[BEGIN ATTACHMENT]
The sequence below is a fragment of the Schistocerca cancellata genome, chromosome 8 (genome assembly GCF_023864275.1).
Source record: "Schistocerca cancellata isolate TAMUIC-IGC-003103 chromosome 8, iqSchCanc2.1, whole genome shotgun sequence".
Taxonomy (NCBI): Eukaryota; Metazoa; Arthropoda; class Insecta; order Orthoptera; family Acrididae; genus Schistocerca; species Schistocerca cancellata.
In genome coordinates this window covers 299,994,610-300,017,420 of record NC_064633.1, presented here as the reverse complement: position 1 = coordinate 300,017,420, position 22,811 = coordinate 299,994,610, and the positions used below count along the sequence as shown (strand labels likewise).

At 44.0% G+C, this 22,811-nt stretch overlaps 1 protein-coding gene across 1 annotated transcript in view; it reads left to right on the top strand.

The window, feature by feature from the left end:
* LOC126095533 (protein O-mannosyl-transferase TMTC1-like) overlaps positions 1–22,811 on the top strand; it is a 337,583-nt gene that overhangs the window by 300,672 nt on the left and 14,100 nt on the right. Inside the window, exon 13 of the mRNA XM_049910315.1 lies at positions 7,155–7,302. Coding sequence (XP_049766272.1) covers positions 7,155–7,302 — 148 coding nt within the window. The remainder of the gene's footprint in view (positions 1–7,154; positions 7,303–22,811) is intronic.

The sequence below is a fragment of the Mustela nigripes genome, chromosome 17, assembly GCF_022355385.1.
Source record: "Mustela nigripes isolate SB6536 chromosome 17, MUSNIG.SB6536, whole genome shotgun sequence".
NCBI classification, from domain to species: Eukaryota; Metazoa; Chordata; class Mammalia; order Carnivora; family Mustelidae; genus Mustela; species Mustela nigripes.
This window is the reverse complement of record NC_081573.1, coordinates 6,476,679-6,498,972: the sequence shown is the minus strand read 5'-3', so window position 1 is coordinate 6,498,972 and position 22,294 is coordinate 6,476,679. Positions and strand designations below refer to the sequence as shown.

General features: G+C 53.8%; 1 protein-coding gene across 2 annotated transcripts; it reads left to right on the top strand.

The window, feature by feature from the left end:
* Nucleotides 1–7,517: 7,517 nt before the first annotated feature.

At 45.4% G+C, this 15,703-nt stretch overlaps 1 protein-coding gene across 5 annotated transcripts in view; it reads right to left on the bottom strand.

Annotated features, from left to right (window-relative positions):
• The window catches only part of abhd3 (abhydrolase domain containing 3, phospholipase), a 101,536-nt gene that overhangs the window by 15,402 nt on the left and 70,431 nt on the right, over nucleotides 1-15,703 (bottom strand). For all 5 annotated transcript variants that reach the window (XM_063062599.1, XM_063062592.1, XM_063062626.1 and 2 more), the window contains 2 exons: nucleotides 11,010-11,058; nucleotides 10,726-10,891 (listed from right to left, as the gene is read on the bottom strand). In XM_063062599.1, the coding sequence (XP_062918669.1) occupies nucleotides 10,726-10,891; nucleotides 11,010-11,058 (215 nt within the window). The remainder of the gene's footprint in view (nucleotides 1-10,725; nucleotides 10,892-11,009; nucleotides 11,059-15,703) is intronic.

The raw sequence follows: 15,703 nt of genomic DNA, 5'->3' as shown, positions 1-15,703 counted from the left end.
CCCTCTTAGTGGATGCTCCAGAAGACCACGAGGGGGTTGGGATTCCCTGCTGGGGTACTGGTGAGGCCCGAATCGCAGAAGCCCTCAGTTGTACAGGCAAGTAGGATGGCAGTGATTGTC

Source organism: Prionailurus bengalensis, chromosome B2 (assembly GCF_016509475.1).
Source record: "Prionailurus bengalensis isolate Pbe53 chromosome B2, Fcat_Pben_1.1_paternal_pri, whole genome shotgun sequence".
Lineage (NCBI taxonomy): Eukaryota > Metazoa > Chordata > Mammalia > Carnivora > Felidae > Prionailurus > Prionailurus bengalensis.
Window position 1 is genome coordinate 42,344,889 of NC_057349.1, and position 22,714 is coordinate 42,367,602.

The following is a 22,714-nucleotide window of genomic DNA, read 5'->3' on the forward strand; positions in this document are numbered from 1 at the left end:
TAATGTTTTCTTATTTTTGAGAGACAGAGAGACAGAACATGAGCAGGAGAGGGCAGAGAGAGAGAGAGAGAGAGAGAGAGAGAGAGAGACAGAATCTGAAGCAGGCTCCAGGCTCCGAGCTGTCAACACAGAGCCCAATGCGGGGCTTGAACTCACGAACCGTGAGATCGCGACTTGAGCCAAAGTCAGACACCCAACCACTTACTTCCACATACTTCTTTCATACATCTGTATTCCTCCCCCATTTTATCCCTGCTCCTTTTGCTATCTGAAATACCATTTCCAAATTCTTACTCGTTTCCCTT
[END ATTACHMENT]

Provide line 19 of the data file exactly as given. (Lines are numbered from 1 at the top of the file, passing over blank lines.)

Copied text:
CCCTCTTAGTGGATGCTCCAGAAGACCACGAGGGGGTTGGGATTCCCTGCTGGGGTACTGGTGAGGCCCGAATCGCAGAAGCCCTCAGTTGTACAGGCAAGTAGGATGGCAGTGATTGTC